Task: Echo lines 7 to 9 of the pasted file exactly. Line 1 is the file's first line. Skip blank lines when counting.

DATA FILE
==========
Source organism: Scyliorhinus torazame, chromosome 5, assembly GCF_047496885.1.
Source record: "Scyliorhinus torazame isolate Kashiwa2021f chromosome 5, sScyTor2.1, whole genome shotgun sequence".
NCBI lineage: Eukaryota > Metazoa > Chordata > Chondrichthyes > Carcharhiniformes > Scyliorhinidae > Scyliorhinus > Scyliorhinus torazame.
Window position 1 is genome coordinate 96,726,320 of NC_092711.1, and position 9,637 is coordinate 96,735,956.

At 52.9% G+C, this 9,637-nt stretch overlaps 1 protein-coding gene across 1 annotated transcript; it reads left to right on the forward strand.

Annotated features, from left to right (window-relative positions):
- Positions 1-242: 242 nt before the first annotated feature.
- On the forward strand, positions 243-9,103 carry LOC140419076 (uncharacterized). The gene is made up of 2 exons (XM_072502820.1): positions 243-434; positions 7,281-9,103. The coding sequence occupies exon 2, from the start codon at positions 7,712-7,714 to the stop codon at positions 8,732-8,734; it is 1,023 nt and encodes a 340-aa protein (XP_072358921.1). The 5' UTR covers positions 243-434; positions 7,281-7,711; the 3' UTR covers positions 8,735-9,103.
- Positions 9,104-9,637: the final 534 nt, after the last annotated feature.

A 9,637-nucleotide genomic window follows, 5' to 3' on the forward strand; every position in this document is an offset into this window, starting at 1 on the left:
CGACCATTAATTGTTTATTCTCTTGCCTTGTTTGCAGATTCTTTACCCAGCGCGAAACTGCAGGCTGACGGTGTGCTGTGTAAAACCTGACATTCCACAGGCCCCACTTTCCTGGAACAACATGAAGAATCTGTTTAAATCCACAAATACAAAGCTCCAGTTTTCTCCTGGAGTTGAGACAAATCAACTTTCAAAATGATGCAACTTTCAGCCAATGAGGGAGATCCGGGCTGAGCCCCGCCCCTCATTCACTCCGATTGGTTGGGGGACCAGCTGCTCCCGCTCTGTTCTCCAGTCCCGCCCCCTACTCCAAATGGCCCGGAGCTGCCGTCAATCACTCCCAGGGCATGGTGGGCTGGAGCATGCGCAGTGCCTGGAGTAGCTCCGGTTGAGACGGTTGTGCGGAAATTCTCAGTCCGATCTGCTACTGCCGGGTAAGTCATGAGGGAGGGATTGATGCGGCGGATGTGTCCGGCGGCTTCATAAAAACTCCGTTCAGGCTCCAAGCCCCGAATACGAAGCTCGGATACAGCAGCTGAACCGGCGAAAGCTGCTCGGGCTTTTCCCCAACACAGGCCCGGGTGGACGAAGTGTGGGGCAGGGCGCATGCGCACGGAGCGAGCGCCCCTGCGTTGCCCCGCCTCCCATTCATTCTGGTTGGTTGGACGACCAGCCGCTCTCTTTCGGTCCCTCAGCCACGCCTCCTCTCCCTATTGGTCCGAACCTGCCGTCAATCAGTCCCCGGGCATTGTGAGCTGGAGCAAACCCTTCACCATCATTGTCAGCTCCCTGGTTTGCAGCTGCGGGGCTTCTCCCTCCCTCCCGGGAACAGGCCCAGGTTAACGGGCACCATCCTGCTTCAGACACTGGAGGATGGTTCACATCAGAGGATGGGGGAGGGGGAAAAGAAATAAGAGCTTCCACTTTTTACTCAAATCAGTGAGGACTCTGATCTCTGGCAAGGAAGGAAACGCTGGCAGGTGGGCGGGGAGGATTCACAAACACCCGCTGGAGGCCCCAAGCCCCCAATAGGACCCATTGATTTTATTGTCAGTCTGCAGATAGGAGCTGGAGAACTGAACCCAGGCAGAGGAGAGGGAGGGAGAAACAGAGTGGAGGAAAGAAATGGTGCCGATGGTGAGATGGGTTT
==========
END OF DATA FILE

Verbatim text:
- Positions 1-242: 242 nt before the first annotated feature.
- On the forward strand, positions 243-9,103 carry LOC140419076 (uncharacterized). The gene is made up of 2 exons (XM_072502820.1): positions 243-434; positions 7,281-9,103. The coding sequence occupies exon 2, from the start codon at positions 7,712-7,714 to the stop codon at positions 8,732-8,734; it is 1,023 nt and encodes a 340-aa protein (XP_072358921.1). The 5' UTR covers positions 243-434; positions 7,281-7,711; the 3' UTR covers positions 8,735-9,103.
- Positions 9,104-9,637: the final 534 nt, after the last annotated feature.